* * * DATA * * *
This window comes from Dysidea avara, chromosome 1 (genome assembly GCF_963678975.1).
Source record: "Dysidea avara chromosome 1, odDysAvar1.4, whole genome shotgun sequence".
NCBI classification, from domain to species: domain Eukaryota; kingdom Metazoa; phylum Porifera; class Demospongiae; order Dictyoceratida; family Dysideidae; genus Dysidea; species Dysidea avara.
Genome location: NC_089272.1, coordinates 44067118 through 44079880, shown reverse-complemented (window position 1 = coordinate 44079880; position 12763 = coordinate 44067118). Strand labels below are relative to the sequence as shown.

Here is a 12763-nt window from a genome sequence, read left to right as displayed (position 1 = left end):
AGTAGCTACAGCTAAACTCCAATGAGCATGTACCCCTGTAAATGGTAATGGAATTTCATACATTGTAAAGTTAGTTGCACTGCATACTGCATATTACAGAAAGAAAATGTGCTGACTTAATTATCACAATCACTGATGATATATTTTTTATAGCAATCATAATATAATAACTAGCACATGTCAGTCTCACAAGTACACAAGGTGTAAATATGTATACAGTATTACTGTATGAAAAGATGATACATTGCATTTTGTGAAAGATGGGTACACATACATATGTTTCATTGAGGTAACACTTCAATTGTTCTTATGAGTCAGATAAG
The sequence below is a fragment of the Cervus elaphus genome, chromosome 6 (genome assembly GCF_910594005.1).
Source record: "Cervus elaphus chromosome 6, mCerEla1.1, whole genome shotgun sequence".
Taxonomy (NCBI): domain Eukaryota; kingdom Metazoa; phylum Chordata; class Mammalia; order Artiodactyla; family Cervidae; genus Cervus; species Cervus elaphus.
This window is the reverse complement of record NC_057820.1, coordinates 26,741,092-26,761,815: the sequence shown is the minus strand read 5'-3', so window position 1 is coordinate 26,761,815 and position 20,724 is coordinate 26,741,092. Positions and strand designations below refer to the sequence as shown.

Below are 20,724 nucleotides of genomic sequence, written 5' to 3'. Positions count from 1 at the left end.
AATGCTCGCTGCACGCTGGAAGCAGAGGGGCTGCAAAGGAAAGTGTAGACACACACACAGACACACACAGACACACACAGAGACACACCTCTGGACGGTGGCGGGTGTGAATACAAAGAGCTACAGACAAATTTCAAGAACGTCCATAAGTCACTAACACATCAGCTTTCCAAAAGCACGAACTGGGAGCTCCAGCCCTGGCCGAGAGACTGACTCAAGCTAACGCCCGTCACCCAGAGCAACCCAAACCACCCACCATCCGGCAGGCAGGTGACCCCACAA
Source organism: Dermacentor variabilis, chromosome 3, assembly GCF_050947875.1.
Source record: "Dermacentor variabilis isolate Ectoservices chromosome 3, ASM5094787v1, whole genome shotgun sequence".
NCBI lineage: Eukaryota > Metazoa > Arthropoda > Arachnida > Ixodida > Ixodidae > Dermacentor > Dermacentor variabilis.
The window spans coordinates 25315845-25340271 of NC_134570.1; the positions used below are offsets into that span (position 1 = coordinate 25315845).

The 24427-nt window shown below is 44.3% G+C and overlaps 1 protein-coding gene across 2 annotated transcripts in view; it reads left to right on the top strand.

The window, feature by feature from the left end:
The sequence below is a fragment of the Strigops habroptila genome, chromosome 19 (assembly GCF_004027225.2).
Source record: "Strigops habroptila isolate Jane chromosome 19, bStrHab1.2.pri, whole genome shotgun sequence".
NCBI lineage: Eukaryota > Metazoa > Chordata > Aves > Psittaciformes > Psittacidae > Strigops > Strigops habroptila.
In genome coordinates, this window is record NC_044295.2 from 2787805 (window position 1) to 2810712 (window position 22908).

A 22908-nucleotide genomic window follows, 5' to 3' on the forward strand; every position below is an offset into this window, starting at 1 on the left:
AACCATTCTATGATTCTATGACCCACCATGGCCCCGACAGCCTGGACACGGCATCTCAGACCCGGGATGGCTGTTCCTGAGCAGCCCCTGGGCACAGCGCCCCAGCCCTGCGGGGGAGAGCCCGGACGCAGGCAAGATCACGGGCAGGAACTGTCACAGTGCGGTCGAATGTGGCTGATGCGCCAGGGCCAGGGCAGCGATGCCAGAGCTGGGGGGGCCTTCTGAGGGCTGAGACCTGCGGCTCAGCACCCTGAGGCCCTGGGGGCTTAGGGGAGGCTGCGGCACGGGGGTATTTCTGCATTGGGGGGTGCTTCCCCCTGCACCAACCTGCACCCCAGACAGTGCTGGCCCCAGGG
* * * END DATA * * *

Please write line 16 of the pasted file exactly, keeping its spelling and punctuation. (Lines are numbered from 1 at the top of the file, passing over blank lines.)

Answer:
The window spans coordinates 25315845-25340271 of NC_134570.1; the positions used below are offsets into that span (position 1 = coordinate 25315845).